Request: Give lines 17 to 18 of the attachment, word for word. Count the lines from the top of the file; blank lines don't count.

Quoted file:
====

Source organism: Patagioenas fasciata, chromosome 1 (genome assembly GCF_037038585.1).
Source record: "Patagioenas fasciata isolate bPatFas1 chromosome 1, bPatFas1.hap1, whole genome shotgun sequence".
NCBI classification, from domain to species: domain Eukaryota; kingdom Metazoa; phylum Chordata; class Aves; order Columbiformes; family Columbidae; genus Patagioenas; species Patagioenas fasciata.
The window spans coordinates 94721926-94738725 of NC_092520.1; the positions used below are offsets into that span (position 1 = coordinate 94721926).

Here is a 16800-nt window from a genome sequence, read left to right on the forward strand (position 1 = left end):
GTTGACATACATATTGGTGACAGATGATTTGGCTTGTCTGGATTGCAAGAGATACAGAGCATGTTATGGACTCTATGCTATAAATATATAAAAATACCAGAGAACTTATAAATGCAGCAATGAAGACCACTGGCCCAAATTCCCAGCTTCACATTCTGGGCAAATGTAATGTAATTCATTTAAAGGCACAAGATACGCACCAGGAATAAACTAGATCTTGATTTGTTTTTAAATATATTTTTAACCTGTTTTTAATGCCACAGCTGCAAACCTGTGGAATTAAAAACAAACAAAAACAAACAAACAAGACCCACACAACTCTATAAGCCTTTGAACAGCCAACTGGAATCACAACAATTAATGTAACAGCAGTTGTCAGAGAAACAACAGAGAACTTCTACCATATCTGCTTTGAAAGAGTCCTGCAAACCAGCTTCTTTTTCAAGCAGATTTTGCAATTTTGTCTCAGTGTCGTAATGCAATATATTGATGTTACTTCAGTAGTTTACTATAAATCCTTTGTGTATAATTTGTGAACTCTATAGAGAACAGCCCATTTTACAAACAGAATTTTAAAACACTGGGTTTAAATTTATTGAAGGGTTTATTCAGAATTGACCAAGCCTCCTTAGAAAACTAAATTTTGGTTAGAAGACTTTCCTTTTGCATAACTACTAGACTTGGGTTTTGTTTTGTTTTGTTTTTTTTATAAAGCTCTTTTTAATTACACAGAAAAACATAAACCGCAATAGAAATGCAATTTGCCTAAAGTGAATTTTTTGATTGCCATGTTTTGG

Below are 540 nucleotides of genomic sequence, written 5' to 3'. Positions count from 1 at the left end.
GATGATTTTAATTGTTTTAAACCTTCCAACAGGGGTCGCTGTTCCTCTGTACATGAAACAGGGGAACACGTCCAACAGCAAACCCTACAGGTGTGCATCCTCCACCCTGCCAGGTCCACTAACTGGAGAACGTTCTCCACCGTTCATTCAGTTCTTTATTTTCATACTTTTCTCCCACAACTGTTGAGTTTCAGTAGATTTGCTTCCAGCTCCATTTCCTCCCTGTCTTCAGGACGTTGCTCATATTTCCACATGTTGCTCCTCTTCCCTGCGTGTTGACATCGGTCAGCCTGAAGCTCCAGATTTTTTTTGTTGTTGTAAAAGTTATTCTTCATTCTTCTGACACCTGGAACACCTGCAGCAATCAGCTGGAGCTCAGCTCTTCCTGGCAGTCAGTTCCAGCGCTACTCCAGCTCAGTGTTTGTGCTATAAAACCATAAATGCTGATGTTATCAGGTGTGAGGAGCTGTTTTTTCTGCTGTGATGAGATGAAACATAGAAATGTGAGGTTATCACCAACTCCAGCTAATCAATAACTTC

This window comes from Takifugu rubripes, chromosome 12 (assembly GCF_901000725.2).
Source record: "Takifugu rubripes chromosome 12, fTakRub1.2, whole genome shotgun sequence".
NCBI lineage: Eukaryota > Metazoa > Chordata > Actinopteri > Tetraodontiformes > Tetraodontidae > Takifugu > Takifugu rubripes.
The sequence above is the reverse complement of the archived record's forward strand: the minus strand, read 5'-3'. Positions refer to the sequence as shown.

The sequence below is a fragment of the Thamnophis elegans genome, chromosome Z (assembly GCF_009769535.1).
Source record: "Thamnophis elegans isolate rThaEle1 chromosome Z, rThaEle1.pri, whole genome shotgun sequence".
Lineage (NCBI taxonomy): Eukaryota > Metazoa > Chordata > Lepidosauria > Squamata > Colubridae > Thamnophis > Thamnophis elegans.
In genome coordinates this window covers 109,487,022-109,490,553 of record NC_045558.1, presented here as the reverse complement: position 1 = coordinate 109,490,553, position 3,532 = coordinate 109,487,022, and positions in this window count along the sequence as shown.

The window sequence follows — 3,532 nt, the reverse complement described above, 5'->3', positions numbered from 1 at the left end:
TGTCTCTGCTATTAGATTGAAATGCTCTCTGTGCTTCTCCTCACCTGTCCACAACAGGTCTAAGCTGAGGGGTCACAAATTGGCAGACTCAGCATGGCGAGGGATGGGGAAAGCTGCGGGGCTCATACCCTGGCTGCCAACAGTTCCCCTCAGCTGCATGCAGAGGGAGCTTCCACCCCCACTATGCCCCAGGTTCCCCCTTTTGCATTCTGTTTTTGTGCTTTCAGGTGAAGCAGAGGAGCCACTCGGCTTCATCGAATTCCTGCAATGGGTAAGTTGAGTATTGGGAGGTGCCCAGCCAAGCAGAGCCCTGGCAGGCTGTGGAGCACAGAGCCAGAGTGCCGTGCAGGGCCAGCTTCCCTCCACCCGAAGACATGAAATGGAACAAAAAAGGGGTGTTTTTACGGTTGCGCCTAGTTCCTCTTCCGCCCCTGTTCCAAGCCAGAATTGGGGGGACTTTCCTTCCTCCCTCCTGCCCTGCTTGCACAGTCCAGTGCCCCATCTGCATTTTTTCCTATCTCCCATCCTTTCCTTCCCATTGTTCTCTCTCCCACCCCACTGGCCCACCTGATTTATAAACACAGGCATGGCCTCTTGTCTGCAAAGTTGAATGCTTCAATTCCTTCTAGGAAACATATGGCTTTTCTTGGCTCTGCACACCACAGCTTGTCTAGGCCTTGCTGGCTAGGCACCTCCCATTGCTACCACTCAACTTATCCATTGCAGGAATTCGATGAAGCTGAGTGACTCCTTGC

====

The window sequence follows — 3,532 nt, the reverse complement described above, 5'->3', positions numbered from 1 at the left end:
TGTCTCTGCTATTAGATTGAAATGCTCTCTGTGCTTCTCCTCACCTGTCCACAACAGGTCTAAGCTGAGGGGTCACAAATTGGCAGACTCAGCATGGCGAGGGATGGGGAAAGCTGCGGGGCTCATACCCTGGCTGCCAACAGTTCCCCTCAGCTGCATGCAGAGGGAGCTTCCACCCCCACTATGCCCCAGGTTCCCCCTTTTGCATTCTGTTTTTGTGCTTTCAGGTGAAGCAGAGGAGCCACTCGGCTTCATCGAATTCCTGCAATGGGTAAGTTGAGTATTGGGAGGTGCCCAGCCAAGCAGAGCCCTGGCAGGCTGTGGAGCACAGAGCCAGAGTGCCGTGCAGGGCCAGCTTCCCTCCACCCGAAGACATGAAATGGAACAAAAAAGGGGTGTTTTTACGGTTGCGCCTAGTTCCTCTTCCGCCCCTGTTCCAAGCCAGAATTGGGGGGACTTTCCTTCCTCCCTCCTGCCCTGCTTGCACAGTCCAGTGCCCCATCTGCATTTTTTCCTATCTCCCATCCTTTCCTTCCCATTGTTCTCTCTCCCACCCCACTGGCCCACCTGATTTATAAACACAGGCATGGCCTCTTGTCTGCAAAGTTGAATGCTTCAATTCCTTCTAGGAAACATATGGCTTTTCTTGGCTCTGCACACCACAGCTTGTCTAGGCCTTGCTGGCTAGGCACCTCCCATTGCTACCACTCAACTTATCCATTGCAGGAATTCGATGAAGCTGAGTGACTCCTTGC